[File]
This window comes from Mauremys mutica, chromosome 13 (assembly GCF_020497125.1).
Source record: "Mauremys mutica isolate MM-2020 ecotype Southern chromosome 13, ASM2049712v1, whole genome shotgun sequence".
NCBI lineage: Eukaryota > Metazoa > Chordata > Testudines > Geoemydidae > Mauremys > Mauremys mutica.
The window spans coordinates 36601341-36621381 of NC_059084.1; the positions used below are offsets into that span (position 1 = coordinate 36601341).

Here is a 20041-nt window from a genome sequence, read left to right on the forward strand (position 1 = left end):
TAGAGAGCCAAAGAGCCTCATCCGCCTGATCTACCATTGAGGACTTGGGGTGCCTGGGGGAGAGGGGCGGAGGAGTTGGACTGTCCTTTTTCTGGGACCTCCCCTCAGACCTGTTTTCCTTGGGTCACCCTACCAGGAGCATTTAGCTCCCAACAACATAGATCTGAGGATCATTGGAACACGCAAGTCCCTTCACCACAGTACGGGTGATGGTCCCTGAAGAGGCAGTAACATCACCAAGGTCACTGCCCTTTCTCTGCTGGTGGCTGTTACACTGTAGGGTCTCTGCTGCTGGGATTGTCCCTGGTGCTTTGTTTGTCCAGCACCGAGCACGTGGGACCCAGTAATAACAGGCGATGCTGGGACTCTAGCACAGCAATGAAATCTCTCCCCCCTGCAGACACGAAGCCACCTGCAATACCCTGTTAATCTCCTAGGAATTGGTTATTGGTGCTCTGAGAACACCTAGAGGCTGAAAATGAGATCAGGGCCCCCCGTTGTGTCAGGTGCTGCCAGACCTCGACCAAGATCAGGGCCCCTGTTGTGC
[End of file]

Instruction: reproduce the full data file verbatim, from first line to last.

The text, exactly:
This window comes from Mauremys mutica, chromosome 13 (assembly GCF_020497125.1).
Source record: "Mauremys mutica isolate MM-2020 ecotype Southern chromosome 13, ASM2049712v1, whole genome shotgun sequence".
NCBI lineage: Eukaryota > Metazoa > Chordata > Testudines > Geoemydidae > Mauremys > Mauremys mutica.
The window spans coordinates 36601341-36621381 of NC_059084.1; the positions used below are offsets into that span (position 1 = coordinate 36601341).

Here is a 20041-nt window from a genome sequence, read left to right on the forward strand (position 1 = left end):
TAGAGAGCCAAAGAGCCTCATCCGCCTGATCTACCATTGAGGACTTGGGGTGCCTGGGGGAGAGGGGCGGAGGAGTTGGACTGTCCTTTTTCTGGGACCTCCCCTCAGACCTGTTTTCCTTGGGTCACCCTACCAGGAGCATTTAGCTCCCAACAACATAGATCTGAGGATCATTGGAACACGCAAGTCCCTTCACCACAGTACGGGTGATGGTCCCTGAAGAGGCAGTAACATCACCAAGGTCACTGCCCTTTCTCTGCTGGTGGCTGTTACACTGTAGGGTCTCTGCTGCTGGGATTGTCCCTGGTGCTTTGTTTGTCCAGCACCGAGCACGTGGGACCCAGTAATAACAGGCGATGCTGGGACTCTAGCACAGCAATGAAATCTCTCCCCCCTGCAGACACGAAGCCACCTGCAATACCCTGTTAATCTCCTAGGAATTGGTTATTGGTGCTCTGAGAACACCTAGAGGCTGAAAATGAGATCAGGGCCCCCCGTTGTGTCAGGTGCTGCCAGACCTCGACCAAGATCAGGGCCCCTGTTGTGC